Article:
DISH+satellite broadbandClearwire may be a cash strapped company with relatively few customers and with a network that relies heavily on technology that lost out in the marketplace. But that hasn’t prevented the company from being the subject of a bidding war.

Just eight days after Sprint raised its bid for Clearwire, Dish Network yesterday upped its offer to purchase Clearwire.

Sprint also has vying suitors, as both Dish and Softbank want to buy the company.

So what gives?

Is Clearwire a diamond in the rough, making it the real prize? Or is Dish just trying to mess with Sprint? Perhaps if Dish’s offer gains strong interest from Clearwire, Dish can use it as a bargaining chip in its efforts to obtain Sprint.

A bit of both?
Dish’s motivation could be a combination of those two factors.

Dish knew when it made its initial offers for Clearwire and Sprint that it faced a huge struggle to obtain either company, as Sprint has many contractual locks on Clearwire — just as Softbank has on Sprint. So it’s not surprising that Dish is trying a wide range of tactics to gain the additional spectrum and expertise it needs — and perhaps those tactics include upping its Clearwire bid as a negotiation ploy with Sprint.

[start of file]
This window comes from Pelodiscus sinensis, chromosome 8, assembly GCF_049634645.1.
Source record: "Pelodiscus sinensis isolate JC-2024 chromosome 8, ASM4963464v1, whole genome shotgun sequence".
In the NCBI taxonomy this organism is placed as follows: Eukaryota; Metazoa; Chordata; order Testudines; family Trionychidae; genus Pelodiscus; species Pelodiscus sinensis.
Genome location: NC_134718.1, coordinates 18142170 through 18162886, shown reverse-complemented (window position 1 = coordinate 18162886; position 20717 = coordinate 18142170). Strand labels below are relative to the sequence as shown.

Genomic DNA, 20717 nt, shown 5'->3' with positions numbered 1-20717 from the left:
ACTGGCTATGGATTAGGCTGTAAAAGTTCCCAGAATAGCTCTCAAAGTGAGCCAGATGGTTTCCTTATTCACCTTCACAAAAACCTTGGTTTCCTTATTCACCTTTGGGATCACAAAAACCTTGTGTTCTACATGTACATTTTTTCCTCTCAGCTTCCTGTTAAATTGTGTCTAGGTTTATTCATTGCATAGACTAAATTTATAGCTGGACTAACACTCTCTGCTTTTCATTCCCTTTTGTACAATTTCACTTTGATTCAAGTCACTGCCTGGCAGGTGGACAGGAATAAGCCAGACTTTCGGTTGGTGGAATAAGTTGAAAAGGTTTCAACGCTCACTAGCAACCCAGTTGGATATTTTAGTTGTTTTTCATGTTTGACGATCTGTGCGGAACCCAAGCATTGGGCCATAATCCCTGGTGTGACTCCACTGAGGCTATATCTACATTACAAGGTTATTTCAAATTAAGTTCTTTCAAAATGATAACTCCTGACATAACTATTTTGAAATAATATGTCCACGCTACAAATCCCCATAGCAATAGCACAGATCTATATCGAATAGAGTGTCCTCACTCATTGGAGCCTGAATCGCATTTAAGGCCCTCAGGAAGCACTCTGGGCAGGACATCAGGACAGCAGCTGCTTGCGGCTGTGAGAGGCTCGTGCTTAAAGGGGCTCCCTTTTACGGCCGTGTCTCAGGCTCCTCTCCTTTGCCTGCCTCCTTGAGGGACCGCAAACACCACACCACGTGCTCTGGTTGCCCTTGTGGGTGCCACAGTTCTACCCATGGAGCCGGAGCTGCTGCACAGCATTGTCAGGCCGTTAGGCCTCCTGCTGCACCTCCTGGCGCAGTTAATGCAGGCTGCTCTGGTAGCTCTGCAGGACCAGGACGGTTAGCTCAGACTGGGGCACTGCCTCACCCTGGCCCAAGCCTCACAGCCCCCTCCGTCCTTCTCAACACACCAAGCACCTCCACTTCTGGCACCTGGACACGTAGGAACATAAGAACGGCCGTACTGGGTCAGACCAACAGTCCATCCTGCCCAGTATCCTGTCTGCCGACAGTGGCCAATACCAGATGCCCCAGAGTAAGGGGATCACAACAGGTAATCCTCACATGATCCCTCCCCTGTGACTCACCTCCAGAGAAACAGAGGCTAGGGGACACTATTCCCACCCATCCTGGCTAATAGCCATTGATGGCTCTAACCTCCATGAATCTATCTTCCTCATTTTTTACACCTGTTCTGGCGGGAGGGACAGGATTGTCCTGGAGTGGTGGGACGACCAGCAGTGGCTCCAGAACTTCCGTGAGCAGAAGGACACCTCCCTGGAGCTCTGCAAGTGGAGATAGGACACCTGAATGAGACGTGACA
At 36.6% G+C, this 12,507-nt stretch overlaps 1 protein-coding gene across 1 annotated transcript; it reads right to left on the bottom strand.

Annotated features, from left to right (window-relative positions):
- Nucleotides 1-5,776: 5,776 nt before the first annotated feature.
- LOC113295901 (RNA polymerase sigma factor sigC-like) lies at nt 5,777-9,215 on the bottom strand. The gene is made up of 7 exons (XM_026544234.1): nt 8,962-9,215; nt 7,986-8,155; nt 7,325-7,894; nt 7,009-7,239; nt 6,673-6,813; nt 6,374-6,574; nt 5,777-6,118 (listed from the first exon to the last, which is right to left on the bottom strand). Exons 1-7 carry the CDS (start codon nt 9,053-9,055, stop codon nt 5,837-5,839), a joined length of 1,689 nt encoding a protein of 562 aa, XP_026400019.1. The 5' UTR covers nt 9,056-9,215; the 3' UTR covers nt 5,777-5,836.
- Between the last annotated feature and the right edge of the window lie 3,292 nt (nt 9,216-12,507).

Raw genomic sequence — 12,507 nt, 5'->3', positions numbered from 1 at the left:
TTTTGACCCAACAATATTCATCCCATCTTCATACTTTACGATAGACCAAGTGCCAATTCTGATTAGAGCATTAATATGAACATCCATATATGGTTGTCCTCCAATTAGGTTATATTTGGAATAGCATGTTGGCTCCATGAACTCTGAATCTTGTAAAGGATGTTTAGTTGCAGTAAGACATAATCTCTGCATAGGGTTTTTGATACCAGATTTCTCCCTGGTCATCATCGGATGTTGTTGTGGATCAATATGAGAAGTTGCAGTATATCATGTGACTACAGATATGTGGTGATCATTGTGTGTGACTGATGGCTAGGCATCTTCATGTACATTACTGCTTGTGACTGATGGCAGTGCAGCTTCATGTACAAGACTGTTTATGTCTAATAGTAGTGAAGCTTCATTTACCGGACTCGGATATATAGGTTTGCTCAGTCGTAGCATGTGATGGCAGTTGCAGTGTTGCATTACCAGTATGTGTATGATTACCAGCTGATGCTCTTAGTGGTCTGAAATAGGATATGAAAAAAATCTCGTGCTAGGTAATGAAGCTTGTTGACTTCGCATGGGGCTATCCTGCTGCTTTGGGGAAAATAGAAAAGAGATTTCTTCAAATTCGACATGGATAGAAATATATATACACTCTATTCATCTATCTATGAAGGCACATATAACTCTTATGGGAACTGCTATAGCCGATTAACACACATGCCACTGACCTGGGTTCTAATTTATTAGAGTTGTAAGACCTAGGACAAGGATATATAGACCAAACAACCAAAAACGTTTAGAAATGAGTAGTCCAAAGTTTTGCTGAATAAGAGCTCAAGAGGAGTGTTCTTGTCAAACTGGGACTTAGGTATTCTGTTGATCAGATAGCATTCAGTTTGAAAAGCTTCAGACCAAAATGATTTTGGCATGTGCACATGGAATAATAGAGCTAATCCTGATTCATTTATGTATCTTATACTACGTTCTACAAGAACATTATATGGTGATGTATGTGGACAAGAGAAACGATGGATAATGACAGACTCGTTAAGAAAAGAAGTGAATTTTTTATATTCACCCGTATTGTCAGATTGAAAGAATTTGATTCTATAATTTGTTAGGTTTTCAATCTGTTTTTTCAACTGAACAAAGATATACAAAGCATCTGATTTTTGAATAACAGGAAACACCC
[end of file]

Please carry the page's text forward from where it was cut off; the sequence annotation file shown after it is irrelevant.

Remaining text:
But although Clearwire initially may not seem like much of a prize, it has huge spectrum holdings. And even though that spectrum in some markets currently supports WiMax, a technology that didn’t gain much traction in the U.S., concerns such as those are becoming less and less important nowadays.

As bandwidth demand continues to climb and with few new sources of spectrum likely to become available any time soon, it’s important not to underestimate the value of Clearwire’s spectrum holdings – even if some of that spectrum would have to be repurposed. Clearwire already has begun the process of converting to LTE and anyone taking control of the company should be able to easily complete that process.

Clearwire’s spectrum holdings are actually broader than those of Sprint. But Sprint has more customers than Clearwire, which could go a long way toward jumpstarting Dish’s entry into the wireless market. And both companies have the network construction expertise that Dish lacks and needs.

I suspect Dish would be delighted to get either or both of the companies – and upping its bid for Clearwire could help further either of those goals.

How serious is Dish about wireless?
When Dish gained approval to deploy landline broadband service in spectrum originally intended for satellite use, many industry observers said the company would simply sell the spectrum rather than attempt to build its own wireless network – and perhaps that could yet happen.

But the company certainly seems serious about getting into the mobile market one way or another. In addition to pursuing Sprint and Clearwire, the company reportedly is also pursuing LightSquared. And just last week Dish cut a deal with nTelos involving a fixed implementation of LTE that could be a prototype for other partnerships with smaller wireless carriers.

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